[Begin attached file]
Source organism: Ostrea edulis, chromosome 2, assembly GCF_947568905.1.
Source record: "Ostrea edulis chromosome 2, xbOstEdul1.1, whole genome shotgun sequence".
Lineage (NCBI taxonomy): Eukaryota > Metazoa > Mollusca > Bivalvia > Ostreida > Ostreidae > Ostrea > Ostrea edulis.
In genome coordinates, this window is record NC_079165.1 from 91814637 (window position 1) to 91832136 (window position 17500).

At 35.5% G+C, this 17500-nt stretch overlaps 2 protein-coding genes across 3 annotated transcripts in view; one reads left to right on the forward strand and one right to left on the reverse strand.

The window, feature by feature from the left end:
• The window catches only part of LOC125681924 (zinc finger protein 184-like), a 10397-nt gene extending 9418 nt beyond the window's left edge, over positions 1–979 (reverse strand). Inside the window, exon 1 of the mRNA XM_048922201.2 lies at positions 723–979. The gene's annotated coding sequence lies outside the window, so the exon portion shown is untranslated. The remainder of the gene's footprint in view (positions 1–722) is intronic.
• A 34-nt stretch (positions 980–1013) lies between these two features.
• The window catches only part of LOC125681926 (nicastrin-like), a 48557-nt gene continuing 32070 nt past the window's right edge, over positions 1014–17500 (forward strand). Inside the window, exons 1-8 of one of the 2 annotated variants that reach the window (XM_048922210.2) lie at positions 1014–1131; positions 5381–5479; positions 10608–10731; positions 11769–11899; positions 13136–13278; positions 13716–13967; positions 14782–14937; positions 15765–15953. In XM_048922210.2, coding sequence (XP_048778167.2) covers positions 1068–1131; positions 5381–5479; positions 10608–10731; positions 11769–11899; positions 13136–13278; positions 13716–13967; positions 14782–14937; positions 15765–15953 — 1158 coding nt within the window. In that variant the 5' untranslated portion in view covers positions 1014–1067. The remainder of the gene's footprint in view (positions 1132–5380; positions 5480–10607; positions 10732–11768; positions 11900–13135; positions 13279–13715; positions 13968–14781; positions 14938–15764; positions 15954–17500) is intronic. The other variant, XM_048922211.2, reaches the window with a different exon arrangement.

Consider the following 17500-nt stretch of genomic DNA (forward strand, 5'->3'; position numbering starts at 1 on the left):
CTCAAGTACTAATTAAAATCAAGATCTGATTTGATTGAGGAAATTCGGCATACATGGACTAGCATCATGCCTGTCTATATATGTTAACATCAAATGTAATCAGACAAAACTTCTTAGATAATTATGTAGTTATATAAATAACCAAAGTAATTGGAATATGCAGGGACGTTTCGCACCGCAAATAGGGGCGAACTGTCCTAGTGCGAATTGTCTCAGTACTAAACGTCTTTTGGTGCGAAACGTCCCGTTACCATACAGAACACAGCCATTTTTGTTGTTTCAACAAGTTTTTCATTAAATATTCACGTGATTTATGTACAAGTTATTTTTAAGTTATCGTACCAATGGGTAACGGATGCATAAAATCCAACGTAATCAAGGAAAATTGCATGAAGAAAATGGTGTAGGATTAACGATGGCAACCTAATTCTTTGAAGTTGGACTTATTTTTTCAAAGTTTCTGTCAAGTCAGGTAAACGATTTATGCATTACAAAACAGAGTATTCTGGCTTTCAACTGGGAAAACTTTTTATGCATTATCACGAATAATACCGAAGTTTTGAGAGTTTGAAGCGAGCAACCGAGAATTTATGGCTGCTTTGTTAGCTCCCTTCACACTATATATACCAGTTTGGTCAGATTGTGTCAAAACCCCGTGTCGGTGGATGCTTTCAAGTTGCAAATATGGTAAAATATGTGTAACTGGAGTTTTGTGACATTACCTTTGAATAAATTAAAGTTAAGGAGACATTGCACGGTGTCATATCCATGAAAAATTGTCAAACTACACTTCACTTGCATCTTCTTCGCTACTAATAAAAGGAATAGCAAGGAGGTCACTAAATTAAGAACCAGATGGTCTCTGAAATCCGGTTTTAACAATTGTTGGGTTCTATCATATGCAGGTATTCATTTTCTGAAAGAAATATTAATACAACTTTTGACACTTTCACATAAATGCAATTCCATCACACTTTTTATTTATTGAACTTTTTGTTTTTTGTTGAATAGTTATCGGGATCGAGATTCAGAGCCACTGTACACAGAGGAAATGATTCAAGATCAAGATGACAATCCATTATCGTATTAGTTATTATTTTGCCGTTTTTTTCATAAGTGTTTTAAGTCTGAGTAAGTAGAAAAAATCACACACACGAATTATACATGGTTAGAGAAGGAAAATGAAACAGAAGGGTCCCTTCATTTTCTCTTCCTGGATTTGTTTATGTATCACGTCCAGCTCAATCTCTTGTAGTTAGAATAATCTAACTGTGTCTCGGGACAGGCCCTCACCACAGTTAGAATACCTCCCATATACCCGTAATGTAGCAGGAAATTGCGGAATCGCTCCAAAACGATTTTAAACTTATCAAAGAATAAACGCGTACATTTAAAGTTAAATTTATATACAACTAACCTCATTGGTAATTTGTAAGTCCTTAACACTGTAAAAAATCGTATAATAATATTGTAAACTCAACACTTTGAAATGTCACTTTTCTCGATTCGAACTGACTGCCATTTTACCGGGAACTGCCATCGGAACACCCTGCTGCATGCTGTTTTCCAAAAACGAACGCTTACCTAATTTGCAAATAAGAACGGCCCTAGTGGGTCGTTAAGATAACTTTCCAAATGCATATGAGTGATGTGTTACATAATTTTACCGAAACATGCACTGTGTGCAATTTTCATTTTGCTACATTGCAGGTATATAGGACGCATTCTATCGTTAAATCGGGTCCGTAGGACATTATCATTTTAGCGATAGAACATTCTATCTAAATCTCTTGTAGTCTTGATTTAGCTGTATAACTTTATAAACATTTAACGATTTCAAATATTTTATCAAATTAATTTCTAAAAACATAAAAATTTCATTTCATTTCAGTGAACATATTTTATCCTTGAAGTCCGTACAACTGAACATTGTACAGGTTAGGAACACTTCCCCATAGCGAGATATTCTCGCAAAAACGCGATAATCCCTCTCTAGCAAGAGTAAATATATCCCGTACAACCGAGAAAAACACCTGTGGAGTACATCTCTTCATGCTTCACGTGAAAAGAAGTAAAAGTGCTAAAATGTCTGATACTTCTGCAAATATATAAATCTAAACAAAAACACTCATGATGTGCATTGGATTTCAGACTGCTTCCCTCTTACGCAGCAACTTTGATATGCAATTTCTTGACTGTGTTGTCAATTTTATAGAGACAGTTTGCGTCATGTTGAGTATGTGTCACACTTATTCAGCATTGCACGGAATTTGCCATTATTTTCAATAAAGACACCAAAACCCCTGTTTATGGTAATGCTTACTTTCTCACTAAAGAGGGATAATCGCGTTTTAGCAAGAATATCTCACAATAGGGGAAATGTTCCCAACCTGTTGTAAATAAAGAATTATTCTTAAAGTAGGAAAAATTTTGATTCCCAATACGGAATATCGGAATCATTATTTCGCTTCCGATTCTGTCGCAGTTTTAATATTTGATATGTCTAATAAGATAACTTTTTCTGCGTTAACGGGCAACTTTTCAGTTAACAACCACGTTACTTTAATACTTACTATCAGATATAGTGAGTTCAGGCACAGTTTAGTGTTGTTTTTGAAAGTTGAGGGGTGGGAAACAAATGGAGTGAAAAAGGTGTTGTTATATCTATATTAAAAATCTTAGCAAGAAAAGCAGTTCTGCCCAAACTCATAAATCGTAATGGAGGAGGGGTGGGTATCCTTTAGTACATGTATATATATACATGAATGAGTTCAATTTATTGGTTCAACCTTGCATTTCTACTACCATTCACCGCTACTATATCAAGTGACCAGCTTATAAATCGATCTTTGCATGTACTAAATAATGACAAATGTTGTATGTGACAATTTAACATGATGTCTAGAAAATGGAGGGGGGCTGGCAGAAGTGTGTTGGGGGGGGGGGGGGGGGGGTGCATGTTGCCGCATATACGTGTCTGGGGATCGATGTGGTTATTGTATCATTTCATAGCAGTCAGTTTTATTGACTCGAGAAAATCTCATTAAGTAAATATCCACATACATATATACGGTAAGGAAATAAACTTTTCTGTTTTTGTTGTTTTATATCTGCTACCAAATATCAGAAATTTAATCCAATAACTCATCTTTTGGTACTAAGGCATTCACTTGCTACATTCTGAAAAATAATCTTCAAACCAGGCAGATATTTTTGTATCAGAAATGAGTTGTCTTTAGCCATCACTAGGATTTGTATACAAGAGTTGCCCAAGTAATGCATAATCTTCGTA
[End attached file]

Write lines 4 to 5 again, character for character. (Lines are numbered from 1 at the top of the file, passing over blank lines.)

In genome coordinates, this window is record NC_079165.1 from 91814637 (window position 1) to 91832136 (window position 17500).

At 35.5% G+C, this 17500-nt stretch overlaps 2 protein-coding genes across 3 annotated transcripts in view; one reads left to right on the forward strand and one right to left on the reverse strand.